Fresh from Fulton County where he had played for an undefeated Cuba, Illinois, football team, Roger Taylor was one of 10 first-year students who pledged Alpha Delta Epsilon (ADE) fraternity in 1959. I was a second-year student at the time and had helped to rush him for ADE.
Roger had worked at his hometown radio station, and, early in his tenure at Knox, we decided to work together on a short-lived campus radio show in which I played jazz from my record collection, and Roger ran the control room. He always emphasized the importance of running a "tight board," which meant that there should never be unscheduled silences during a broadcast and that no time should be wasted.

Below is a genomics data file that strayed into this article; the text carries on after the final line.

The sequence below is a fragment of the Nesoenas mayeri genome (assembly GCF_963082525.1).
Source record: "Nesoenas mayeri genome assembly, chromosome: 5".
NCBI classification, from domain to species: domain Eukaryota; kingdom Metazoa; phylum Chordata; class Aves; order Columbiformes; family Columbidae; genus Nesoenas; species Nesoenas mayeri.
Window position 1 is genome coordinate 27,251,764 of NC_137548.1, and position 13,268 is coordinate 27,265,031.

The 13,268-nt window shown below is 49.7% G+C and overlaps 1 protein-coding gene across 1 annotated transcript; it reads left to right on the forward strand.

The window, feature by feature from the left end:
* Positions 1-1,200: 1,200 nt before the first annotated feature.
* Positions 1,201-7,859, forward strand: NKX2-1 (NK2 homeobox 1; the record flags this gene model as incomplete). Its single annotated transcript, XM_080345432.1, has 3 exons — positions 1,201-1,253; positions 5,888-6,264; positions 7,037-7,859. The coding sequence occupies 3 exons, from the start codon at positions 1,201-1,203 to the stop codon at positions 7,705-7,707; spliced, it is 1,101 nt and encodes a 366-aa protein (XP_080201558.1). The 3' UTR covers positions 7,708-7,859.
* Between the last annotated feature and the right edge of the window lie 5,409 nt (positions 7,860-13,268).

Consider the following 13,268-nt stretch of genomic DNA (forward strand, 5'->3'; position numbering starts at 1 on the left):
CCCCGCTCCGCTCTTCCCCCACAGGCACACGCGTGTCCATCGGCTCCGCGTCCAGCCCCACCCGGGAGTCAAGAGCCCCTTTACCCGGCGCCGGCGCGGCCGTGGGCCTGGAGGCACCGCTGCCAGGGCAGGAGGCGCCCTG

To some, Roger gave the appearance of being shy, but he was generous and inclusive by nature. Acceptance of an invitation to spend a weekend at his farm meant that one could be assured of good company, large meals, and being welcomed like a member of the family.
One of the central tenets of ADE was to "understand that the value of a man is determined by the work of his mind and the willingness and labor of his hands." Roger carried this view beyond the campus, and it was one of the basic ideas that he believed in and held dear.
In many ways, Roger was a typical Knox student who was serious about his studies and enjoyed good conversation and the companionship of friends. His capacity for leadership was quickly recognized by other members of the fraternity, and he was elected secretary of ADE in his third year at Knox and president in his fourth. The willingness to serve, the ability to lead, and a commitment to the values we associate with both Alpha Delta Epsilon and Knox were already apparent during his student days
In addition to being fraternity brothers, Harold and Roger were fellow members of the Knox Board of Trustees for more than a decade.